With the hearth in place, it was time for the dome. Six pieces create the oven dome and lock the floor down. The pieces are keyed and (thank god) numbered. Piece #1 was the mouth of the oven. Quick tip: concrete is much heavier than it looks. I pride myself on my ability to pickup almost anything (including car tires, logs, crying babies…excluding sorority girls, trampolines, restaurant checks, the list goes on). But, I could channel Lou Forigno all day long and still not be able to pick up the monster that is Piece #1.
Not a problem. That is what Dads are for. My old man came by to help heft the monster into place. And, once we figured out that the rest of the numbered pieces get placed starting from the left side of the oven opening, we were fine. The fit tolerances were impressive. The only tight fit was the top cap. A little shifting, bumping and scooting and we were in business.
Next up was sealing the joints with high temperature mortar. The mortar comes in two bags. We mixed it with enough water to channel Betty Crocker cake batter. The concrete was dampened and mortar applied over the joints and around the bottom where the dome meets the insulating fire board. Piece of cake.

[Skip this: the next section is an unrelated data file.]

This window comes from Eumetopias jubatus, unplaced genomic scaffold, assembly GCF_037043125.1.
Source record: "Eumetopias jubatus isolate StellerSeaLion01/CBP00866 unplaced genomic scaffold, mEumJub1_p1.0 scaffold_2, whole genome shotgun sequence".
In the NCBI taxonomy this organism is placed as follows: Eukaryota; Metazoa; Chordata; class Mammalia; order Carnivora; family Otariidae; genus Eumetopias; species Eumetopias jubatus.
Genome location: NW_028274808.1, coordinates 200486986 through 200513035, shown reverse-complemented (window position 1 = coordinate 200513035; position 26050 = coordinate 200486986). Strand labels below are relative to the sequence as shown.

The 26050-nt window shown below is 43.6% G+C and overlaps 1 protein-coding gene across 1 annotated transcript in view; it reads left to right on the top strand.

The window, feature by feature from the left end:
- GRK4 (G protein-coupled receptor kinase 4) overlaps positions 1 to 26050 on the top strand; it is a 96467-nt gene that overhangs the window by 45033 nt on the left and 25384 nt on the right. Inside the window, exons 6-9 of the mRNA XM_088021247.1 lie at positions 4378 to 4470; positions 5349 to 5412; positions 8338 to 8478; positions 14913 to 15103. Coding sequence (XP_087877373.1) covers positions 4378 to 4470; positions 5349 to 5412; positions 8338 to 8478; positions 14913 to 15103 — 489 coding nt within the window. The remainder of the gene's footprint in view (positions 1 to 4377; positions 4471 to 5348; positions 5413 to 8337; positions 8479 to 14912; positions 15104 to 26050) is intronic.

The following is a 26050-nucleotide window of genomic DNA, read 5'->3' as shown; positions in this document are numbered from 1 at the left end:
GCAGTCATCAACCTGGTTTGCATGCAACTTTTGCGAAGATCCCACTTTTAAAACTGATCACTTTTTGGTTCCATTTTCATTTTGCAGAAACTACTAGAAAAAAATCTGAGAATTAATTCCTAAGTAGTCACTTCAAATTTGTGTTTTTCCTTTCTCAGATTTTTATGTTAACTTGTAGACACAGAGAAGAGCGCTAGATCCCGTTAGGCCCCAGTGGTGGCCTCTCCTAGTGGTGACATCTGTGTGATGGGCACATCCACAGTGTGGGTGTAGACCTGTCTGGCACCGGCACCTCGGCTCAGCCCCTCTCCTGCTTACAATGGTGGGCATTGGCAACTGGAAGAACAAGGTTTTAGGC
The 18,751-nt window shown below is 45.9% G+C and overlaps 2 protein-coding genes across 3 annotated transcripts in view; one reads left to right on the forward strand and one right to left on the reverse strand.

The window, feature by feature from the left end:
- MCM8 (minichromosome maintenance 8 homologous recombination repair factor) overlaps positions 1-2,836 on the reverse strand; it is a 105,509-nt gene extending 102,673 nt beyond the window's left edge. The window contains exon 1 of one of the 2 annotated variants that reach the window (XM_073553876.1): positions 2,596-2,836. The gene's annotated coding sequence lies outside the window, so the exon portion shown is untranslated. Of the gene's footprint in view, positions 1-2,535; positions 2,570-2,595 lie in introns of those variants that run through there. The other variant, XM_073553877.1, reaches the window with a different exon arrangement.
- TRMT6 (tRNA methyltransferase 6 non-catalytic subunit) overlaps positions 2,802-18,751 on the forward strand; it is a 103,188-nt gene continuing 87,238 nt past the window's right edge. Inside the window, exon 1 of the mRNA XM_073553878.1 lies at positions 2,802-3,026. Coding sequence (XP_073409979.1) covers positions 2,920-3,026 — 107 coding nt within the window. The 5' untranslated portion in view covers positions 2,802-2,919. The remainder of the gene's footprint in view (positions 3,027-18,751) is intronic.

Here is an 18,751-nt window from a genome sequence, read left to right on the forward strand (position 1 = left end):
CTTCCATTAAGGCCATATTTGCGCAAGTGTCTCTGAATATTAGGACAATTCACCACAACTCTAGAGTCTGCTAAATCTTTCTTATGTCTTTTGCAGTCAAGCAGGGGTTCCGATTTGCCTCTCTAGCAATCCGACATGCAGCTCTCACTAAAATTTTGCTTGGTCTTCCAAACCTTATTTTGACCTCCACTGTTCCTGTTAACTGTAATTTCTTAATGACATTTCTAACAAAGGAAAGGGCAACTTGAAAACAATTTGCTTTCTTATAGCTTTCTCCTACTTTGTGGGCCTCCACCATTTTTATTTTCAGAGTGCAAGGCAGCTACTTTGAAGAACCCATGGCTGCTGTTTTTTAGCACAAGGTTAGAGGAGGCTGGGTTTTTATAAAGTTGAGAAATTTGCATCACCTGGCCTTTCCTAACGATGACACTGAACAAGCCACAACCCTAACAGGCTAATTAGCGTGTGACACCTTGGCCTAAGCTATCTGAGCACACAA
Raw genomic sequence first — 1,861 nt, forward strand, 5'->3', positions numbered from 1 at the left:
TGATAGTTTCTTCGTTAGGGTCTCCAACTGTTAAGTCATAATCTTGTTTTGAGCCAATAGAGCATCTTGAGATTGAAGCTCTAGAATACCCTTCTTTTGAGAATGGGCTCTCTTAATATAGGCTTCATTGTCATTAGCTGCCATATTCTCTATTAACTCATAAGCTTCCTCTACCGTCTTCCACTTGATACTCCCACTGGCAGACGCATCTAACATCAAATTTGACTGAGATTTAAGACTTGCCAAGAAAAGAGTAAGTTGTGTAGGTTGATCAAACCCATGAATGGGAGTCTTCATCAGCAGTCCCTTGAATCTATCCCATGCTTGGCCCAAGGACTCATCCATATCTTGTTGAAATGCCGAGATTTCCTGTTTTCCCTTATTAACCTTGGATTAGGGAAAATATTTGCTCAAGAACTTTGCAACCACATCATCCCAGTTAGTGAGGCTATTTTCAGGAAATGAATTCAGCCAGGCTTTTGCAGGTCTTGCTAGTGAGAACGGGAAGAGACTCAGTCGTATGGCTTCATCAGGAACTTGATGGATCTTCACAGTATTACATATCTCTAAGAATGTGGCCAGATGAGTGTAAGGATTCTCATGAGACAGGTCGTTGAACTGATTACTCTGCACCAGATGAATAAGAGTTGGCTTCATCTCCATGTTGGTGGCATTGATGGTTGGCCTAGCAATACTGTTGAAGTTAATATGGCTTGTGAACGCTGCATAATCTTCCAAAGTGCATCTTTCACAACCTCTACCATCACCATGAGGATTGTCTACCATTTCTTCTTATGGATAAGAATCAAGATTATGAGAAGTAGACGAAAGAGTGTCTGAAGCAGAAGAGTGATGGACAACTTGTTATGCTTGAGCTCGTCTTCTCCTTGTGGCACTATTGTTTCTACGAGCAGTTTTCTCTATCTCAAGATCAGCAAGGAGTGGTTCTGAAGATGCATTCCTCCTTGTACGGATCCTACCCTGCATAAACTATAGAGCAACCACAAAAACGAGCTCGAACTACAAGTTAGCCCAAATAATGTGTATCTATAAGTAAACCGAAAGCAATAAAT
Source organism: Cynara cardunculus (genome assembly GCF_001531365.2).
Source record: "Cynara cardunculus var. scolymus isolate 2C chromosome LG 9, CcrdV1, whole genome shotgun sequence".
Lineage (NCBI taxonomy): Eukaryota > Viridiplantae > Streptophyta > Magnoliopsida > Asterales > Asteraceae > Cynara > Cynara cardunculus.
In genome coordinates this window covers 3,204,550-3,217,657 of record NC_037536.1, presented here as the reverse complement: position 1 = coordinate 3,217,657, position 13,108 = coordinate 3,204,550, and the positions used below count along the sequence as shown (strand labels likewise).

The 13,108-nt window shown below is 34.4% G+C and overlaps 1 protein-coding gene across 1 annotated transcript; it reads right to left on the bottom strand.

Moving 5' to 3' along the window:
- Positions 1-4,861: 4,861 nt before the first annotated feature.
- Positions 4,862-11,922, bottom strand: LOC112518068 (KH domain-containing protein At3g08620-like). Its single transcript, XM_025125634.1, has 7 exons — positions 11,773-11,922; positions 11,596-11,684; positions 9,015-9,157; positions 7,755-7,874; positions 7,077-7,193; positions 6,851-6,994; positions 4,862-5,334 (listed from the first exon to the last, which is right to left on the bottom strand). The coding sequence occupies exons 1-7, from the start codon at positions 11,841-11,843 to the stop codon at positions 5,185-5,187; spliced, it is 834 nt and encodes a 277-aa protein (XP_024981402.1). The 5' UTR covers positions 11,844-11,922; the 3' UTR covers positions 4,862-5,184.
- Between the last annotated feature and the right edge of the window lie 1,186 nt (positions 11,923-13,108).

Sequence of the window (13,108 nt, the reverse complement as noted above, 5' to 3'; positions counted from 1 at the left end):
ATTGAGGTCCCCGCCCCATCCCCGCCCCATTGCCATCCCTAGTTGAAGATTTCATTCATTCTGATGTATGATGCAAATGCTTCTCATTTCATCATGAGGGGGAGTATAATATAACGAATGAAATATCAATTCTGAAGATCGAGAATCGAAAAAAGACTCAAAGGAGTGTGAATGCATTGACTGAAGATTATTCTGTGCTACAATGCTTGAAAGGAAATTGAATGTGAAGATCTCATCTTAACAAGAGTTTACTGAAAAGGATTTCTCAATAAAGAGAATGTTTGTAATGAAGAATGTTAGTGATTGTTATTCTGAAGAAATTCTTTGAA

Oh, ya. I decided to build the oven on a trailer. Because, it’s not a party if you can’t take it on the road! Anyone for pizza at the lake? UT tailgating is going to get exciting this year. Shout out to my friends at Magnum Trailers for hooking me up (pun intended). They make the best trailers around in any color you want (as long as it’s black). The oven is resting for a week, to let the mortar dry. Then starts the curing process. Stay tuned.
Previously : Building A Pizza Oven: Planting the Hearth